For faculty that do not meet the guidelines in (a) and (b) above, it is necessary to indicate additional qualifications such as diplomas or certificates earned (with discipline indicated), related work or professional experience, licensure and certifications, continuous documented excellence in teaching, honors and awards, scholarly publications and presented papers, and other demonstrated competencies and achievements that contribute to effective teaching and achievement of student learning. There should also be a clear description of the relationship between these qualifications and the course content.

Faculty credentials and qualifications are reviewed by the Associate Provost for Faculty Affairs in consultation with the Associate Provost for Institutional Planning and Effectiveness. Approval of a potential faculty member’s credentials and qualifications is required before a faculty member may teach a course. All faculty must submit a curriculum vitae and an official transcript of the highest degree awarded.

6.  Graduate Student Qualifications for Teaching

The University recognizes that graduate students pursuing academic positions need opportunities to develop their teaching skills and have full responsibility for teaching a class. These graduate students, who are the Instructors of Record for courses, are called Graduate Student Instructors (“GSI”) and must be under the supervision of tenured faculty or exceptional full-time teaching faculty.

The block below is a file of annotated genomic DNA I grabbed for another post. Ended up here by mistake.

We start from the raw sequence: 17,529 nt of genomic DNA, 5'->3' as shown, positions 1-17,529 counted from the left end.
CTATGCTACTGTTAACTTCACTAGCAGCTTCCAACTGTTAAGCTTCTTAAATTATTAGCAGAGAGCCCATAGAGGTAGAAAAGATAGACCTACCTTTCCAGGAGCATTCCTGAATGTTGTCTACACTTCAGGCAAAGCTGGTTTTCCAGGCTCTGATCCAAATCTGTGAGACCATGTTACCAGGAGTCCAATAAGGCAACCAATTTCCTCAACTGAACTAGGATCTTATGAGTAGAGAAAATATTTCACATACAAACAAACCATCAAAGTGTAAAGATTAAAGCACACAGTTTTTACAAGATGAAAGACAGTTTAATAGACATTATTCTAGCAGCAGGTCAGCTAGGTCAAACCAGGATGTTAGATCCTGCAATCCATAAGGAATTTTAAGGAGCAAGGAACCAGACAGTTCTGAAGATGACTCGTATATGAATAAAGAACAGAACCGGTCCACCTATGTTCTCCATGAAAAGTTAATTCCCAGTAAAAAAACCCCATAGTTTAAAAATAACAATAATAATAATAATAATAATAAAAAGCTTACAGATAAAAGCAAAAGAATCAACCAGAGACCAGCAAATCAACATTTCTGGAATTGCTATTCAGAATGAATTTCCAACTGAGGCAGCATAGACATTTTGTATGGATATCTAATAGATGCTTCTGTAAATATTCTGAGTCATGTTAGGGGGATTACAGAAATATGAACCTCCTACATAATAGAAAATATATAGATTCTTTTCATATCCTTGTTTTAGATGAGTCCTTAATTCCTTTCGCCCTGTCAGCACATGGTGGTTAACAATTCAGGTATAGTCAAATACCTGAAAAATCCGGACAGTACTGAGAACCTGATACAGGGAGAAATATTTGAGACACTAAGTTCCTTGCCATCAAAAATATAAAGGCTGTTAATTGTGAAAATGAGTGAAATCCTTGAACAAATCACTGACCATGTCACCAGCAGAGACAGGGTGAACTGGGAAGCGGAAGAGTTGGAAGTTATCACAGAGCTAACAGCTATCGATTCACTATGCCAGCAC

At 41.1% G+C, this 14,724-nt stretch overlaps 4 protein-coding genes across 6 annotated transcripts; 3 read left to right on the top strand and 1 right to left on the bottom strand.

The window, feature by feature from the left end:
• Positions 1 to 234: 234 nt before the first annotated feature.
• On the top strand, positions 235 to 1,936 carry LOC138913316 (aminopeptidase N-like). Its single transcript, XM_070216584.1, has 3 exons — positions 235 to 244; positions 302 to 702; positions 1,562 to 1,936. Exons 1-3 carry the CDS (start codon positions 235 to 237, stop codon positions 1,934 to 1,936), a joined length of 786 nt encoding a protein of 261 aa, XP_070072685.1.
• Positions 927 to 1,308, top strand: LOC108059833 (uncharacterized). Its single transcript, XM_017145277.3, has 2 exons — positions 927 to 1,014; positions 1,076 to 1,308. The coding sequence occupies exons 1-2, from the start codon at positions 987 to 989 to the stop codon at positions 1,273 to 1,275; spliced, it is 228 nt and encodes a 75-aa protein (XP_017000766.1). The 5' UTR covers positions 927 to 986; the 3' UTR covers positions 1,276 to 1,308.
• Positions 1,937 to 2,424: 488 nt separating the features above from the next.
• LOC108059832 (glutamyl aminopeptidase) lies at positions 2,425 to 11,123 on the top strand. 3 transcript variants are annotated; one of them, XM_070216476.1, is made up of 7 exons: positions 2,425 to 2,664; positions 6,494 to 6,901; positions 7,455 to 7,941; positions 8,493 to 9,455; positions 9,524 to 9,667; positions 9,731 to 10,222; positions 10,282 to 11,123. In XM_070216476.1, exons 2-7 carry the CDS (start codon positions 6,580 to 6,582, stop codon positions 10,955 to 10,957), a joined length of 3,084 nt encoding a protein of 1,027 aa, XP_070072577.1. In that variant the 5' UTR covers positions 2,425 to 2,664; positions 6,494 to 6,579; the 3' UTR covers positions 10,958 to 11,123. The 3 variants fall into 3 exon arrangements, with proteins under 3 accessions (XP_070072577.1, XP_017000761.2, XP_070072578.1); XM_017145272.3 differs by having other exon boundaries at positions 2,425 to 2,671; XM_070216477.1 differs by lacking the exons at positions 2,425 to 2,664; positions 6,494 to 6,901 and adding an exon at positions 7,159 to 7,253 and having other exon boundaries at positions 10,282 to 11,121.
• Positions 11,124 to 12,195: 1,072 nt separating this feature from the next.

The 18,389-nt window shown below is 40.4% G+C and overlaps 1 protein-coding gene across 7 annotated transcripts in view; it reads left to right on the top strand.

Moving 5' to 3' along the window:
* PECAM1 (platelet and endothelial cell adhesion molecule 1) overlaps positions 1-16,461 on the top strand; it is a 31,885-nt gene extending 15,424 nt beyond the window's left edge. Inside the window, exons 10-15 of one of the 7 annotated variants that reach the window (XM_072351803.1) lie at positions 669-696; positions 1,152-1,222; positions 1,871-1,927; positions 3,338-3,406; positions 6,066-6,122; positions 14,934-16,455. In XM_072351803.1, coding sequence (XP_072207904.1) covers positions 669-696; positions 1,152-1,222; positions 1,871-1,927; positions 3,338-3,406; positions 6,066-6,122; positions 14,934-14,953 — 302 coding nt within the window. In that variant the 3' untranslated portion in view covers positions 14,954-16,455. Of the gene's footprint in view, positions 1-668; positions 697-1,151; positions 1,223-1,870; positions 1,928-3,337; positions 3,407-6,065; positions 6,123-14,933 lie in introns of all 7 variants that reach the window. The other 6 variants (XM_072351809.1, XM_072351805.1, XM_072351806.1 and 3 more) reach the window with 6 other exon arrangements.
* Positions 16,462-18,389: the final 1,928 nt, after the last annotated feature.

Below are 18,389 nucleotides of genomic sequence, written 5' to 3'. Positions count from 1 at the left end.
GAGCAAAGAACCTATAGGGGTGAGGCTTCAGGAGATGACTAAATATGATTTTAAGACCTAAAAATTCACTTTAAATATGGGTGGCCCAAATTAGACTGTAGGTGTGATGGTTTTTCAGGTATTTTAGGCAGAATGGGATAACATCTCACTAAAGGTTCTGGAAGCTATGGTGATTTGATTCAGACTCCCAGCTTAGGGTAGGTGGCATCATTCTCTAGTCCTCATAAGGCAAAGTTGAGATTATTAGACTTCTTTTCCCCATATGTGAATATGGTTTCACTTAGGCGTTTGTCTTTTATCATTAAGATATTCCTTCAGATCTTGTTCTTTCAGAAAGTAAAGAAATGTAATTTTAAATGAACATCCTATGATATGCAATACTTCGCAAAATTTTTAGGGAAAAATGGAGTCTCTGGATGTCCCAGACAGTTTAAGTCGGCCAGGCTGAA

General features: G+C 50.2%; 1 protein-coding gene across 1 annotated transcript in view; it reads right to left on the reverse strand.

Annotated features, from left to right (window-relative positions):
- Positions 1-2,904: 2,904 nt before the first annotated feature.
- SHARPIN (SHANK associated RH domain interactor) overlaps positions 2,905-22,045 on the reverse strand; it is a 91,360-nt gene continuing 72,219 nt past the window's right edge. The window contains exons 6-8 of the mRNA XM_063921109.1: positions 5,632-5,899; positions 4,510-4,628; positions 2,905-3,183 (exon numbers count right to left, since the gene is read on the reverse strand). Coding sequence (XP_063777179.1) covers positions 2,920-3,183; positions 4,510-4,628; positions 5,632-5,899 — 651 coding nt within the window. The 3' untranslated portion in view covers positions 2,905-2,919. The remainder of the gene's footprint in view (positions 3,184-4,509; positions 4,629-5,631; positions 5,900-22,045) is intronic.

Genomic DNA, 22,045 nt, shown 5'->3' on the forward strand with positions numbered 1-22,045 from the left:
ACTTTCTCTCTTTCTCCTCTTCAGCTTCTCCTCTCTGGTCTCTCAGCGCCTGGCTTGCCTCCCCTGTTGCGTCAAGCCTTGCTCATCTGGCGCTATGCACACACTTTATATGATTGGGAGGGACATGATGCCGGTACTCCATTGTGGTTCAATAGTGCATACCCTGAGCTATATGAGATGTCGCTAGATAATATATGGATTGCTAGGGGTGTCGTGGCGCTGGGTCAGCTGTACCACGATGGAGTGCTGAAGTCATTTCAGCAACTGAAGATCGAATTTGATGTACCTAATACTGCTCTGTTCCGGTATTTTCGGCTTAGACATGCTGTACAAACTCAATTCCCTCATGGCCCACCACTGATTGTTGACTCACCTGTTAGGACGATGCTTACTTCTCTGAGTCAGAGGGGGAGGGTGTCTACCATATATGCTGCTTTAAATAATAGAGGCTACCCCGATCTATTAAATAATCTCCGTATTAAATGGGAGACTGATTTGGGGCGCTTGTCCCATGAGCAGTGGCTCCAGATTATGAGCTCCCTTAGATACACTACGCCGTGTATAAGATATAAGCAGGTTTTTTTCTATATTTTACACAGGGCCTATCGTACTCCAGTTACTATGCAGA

University Guidelines

  1. Any GSI must have advanced to candidacy for the Ph.D. (completed all coursework for their degree and passed the preliminary or qualifying exams) or must already hold a master’s degree in the field of instruction.
  2. The GSI must demonstrate proficiency in English as determined by the Department Chair.
  3. The GSI must have received pedagogical training.
  4. GSIs may not teach any course above the 2000 level without express permission from the Office of the Provost. When proposing a GSI for an upper level undergraduate course, the Department Chair should address issues such as the expertise of the GSI with regards to course content, the appropriateness of teaching upper level courses in the discipline, and any past teaching experience and course evaluations. GSIs may not teach graduate courses (6000 level and above).
  5. No GSI should be responsible for a course with more than 35 students.